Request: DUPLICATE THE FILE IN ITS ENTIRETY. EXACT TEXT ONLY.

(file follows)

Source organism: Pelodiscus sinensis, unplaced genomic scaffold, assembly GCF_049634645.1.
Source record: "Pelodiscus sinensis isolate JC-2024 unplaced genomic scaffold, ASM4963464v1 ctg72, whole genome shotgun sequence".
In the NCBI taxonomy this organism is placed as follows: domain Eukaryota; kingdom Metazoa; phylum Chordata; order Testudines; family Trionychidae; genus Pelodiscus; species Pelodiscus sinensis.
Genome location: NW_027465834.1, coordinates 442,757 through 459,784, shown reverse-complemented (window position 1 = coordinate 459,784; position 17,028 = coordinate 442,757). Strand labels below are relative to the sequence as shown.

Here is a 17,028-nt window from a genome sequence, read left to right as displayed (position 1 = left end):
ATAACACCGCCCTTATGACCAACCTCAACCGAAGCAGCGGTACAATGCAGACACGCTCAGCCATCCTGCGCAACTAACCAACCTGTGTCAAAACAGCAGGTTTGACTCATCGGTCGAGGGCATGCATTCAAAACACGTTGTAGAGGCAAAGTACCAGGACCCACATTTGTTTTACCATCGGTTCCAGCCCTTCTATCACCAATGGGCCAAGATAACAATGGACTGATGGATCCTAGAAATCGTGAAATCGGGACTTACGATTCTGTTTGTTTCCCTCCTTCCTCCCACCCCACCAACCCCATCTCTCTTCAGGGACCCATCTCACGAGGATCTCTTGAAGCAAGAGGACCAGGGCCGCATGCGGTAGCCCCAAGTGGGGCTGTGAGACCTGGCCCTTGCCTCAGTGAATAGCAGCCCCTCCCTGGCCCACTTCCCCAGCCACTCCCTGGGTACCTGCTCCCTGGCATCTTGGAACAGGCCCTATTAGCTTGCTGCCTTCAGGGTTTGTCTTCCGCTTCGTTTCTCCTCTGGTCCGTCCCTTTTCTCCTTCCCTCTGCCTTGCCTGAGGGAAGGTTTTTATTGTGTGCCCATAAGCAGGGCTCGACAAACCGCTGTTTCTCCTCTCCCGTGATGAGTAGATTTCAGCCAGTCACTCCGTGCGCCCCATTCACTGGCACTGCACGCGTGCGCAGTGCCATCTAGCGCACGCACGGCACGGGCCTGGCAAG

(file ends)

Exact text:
Source organism: Pelodiscus sinensis, unplaced genomic scaffold, assembly GCF_049634645.1.
Source record: "Pelodiscus sinensis isolate JC-2024 unplaced genomic scaffold, ASM4963464v1 ctg72, whole genome shotgun sequence".
In the NCBI taxonomy this organism is placed as follows: domain Eukaryota; kingdom Metazoa; phylum Chordata; order Testudines; family Trionychidae; genus Pelodiscus; species Pelodiscus sinensis.
Genome location: NW_027465834.1, coordinates 442,757 through 459,784, shown reverse-complemented (window position 1 = coordinate 459,784; position 17,028 = coordinate 442,757). Strand labels below are relative to the sequence as shown.

Here is a 17,028-nt window from a genome sequence, read left to right as displayed (position 1 = left end):
ATAACACCGCCCTTATGACCAACCTCAACCGAAGCAGCGGTACAATGCAGACACGCTCAGCCATCCTGCGCAACTAACCAACCTGTGTCAAAACAGCAGGTTTGACTCATCGGTCGAGGGCATGCATTCAAAACACGTTGTAGAGGCAAAGTACCAGGACCCACATTTGTTTTACCATCGGTTCCAGCCCTTCTATCACCAATGGGCCAAGATAACAATGGACTGATGGATCCTAGAAATCGTGAAATCGGGACTTACGATTCTGTTTGTTTCCCTCCTTCCTCCCACCCCACCAACCCCATCTCTCTTCAGGGACCCATCTCACGAGGATCTCTTGAAGCAAGAGGACCAGGGCCGCATGCGGTAGCCCCAAGTGGGGCTGTGAGACCTGGCCCTTGCCTCAGTGAATAGCAGCCCCTCCCTGGCCCACTTCCCCAGCCACTCCCTGGGTACCTGCTCCCTGGCATCTTGGAACAGGCCCTATTAGCTTGCTGCCTTCAGGGTTTGTCTTCCGCTTCGTTTCTCCTCTGGTCCGTCCCTTTTCTCCTTCCCTCTGCCTTGCCTGAGGGAAGGTTTTTATTGTGTGCCCATAAGCAGGGCTCGACAAACCGCTGTTTCTCCTCTCCCGTGATGAGTAGATTTCAGCCAGTCACTCCGTGCGCCCCATTCACTGGCACTGCACGCGTGCGCAGTGCCATCTAGCGCACGCACGGCACGGGCCTGGCAAG